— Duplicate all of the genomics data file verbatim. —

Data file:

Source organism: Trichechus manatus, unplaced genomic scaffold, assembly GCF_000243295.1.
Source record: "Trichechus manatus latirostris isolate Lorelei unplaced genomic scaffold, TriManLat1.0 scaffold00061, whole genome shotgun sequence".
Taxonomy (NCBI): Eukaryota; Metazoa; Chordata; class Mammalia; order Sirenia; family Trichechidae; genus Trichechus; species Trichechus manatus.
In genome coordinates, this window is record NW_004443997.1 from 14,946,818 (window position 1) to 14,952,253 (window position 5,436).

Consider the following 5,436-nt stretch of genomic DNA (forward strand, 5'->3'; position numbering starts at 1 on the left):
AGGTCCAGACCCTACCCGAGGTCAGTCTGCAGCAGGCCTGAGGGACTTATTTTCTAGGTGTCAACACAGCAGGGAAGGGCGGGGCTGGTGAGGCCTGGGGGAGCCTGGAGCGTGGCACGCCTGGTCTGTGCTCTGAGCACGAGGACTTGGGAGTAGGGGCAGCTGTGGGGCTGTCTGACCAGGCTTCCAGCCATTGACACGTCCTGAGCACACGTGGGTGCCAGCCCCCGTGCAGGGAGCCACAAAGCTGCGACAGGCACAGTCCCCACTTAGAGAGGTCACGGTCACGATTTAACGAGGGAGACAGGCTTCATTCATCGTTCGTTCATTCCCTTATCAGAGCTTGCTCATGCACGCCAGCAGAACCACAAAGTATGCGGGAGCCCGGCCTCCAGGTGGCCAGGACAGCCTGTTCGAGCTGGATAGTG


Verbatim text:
Source organism: Trichechus manatus, unplaced genomic scaffold, assembly GCF_000243295.1.
Source record: "Trichechus manatus latirostris isolate Lorelei unplaced genomic scaffold, TriManLat1.0 scaffold00061, whole genome shotgun sequence".
Taxonomy (NCBI): Eukaryota; Metazoa; Chordata; class Mammalia; order Sirenia; family Trichechidae; genus Trichechus; species Trichechus manatus.
In genome coordinates, this window is record NW_004443997.1 from 14,946,818 (window position 1) to 14,952,253 (window position 5,436).

Consider the following 5,436-nt stretch of genomic DNA (forward strand, 5'->3'; position numbering starts at 1 on the left):
AGGTCCAGACCCTACCCGAGGTCAGTCTGCAGCAGGCCTGAGGGACTTATTTTCTAGGTGTCAACACAGCAGGGAAGGGCGGGGCTGGTGAGGCCTGGGGGAGCCTGGAGCGTGGCACGCCTGGTCTGTGCTCTGAGCACGAGGACTTGGGAGTAGGGGCAGCTGTGGGGCTGTCTGACCAGGCTTCCAGCCATTGACACGTCCTGAGCACACGTGGGTGCCAGCCCCCGTGCAGGGAGCCACAAAGCTGCGACAGGCACAGTCCCCACTTAGAGAGGTCACGGTCACGATTTAACGAGGGAGACAGGCTTCATTCATCGTTCGTTCATTCCCTTATCAGAGCTTGCTCATGCACGCCAGCAGAACCACAAAGTATGCGGGAGCCCGGCCTCCAGGTGGCCAGGACAGCCTGTTCGAGCTGGATAGTG